Step 6: Get Fingerprinted

USCIS officials will go over your application, submitted documents, and the check you wrote. After everything is in place, and your application has been accepted, you’ll be called in for a biometric verification at a designated USCIS office.

You’ll be asked to provide your fingerprints. These will be used by various U.S. law enforcement agencies to run a criminal background check on you. If they find a major crime, your application will be rejected instantly. If they find a minor crime, your application might get delayed, but chances are you will pass.

You will be asked to bring your original documents along with you to your fingerprinting appointment.

Step 7: Attend Naturalization Interview

After the fingerprint session, an interview will be scheduled with the USCIS, where you will be asked a series of questions. You’ll be notified of the date, place, and time once it’s scheduled. When attending the interview, it is advised to arrive at the designated office 30 minutes in advance.

A part of the interview will feel like the continuation of the fingerprinting session. Interviewers will, for the last time, go over your N-400 form and confirm the answers with you verbally. They will also gauge your character, morals, stance towards U.S. rules and policies, and willingness to take the oath. Answer all questions in a straightforward manner, factually, and in line with the answers you gave in the form.

Step 8: Take English and Civics Test

USCIS officials will check your ability to understand, read, write, and speak English. This doesn’t directly influence the application process but is still crucial for officials. The civics test is more important. You will be asked about U.S. laws and regulations, ranging from paying taxes to driving laws.

Therefore, before attending the interview, it’s important to study by reading a few books on this topic and building your knowledge base of U.S. laws. And that will be the end of the application process.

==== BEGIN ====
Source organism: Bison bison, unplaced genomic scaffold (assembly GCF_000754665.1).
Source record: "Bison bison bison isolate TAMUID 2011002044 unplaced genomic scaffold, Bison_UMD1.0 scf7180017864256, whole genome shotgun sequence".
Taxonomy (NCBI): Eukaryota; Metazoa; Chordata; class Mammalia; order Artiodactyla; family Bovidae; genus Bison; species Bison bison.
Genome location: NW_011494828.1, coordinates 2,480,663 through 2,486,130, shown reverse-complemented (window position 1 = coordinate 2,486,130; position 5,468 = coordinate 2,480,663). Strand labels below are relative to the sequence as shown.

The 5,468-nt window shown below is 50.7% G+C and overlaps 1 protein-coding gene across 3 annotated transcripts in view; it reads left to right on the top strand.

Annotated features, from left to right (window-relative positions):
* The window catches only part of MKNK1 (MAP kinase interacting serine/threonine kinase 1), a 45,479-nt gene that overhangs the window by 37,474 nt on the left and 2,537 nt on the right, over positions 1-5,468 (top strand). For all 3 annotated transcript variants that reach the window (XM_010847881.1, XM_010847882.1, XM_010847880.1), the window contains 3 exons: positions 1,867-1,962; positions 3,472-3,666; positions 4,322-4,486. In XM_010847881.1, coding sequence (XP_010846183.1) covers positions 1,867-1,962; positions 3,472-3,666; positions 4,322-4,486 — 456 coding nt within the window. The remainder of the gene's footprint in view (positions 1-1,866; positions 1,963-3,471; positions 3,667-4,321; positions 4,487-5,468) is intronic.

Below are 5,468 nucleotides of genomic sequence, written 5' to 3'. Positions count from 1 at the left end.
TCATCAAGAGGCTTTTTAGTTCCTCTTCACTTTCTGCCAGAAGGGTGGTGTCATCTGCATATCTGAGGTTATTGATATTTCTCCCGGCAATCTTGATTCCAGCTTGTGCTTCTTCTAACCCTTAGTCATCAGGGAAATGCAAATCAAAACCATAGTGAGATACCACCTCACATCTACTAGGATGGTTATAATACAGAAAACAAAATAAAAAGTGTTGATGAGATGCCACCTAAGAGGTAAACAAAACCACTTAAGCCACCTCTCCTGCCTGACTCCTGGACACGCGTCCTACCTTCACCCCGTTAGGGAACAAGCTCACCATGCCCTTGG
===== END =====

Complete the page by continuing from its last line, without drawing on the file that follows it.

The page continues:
Step 9: Wait for a Decision

After the interview, the USCIS will make a decision on whether or not to grant citizenship to you based on the information you’ve provided and the questions you’ve answered during the interview. There can be three possibilities.

First, you may get accepted and become a U.S. citizen. Second, your application may get rejected, and you’ll be asked to leave the country after your visa expires. Third, the case may continue, and they’ll ask you for further information or schedule a few more appointments.

Step 10: Take the Oath

If your application is accepted, you’ll be asked to attend an oath ceremony and take the Oath of Allegiance to the United States. After this, you’ll be provided with your Certificate of Naturalization, meaning you’re officially a U.S. citizen.

What Happens Next?

After you’ve been naturalized, it’s important to spend some time understanding U.S. citizenship and the responsibilities that come with it. You should exercise, honor, and respect the U.S. constitution and obey all the laws of the country. You’ll also be awarded the same rights as all U.S. citizens, such as the freedom of speech and the freedom to follow your religion. Please follow this link for more information on U.S. citizenship sessions.

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Conclusion

These are the steps you need to take to get naturalized and enjoy all the rights and freedoms of a U.S. citizen. Got any queries? Let us know in the comments below.